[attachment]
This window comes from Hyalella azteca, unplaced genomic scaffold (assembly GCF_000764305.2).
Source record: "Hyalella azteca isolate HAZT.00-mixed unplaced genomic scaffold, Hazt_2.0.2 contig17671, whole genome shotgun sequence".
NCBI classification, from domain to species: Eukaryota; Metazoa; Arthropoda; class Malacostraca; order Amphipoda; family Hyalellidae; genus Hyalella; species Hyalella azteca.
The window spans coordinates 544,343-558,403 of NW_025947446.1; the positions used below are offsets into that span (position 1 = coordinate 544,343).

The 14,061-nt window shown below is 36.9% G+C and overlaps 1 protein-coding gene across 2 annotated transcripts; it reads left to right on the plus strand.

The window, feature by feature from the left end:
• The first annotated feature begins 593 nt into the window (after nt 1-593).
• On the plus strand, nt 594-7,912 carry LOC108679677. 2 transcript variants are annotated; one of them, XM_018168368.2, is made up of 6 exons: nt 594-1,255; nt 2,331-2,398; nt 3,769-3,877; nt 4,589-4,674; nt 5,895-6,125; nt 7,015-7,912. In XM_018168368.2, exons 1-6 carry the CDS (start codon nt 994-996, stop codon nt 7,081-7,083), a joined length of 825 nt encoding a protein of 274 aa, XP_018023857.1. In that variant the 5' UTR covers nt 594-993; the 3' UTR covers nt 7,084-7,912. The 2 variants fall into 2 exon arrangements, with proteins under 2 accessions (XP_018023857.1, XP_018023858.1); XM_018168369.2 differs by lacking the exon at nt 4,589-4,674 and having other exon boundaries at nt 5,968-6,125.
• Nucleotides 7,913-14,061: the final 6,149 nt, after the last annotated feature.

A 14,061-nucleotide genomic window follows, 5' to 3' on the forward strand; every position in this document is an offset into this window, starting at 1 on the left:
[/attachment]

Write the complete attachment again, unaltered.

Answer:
This window comes from Hyalella azteca, unplaced genomic scaffold (assembly GCF_000764305.2).
Source record: "Hyalella azteca isolate HAZT.00-mixed unplaced genomic scaffold, Hazt_2.0.2 contig17671, whole genome shotgun sequence".
NCBI classification, from domain to species: Eukaryota; Metazoa; Arthropoda; class Malacostraca; order Amphipoda; family Hyalellidae; genus Hyalella; species Hyalella azteca.
The window spans coordinates 544,343-558,403 of NW_025947446.1; the positions used below are offsets into that span (position 1 = coordinate 544,343).

The 14,061-nt window shown below is 36.9% G+C and overlaps 1 protein-coding gene across 2 annotated transcripts; it reads left to right on the plus strand.

The window, feature by feature from the left end:
• The first annotated feature begins 593 nt into the window (after nt 1-593).
• On the plus strand, nt 594-7,912 carry LOC108679677. 2 transcript variants are annotated; one of them, XM_018168368.2, is made up of 6 exons: nt 594-1,255; nt 2,331-2,398; nt 3,769-3,877; nt 4,589-4,674; nt 5,895-6,125; nt 7,015-7,912. In XM_018168368.2, exons 1-6 carry the CDS (start codon nt 994-996, stop codon nt 7,081-7,083), a joined length of 825 nt encoding a protein of 274 aa, XP_018023857.1. In that variant the 5' UTR covers nt 594-993; the 3' UTR covers nt 7,084-7,912. The 2 variants fall into 2 exon arrangements, with proteins under 2 accessions (XP_018023857.1, XP_018023858.1); XM_018168369.2 differs by lacking the exon at nt 4,589-4,674 and having other exon boundaries at nt 5,968-6,125.
• Nucleotides 7,913-14,061: the final 6,149 nt, after the last annotated feature.

A 14,061-nucleotide genomic window follows, 5' to 3' on the forward strand; every position in this document is an offset into this window, starting at 1 on the left: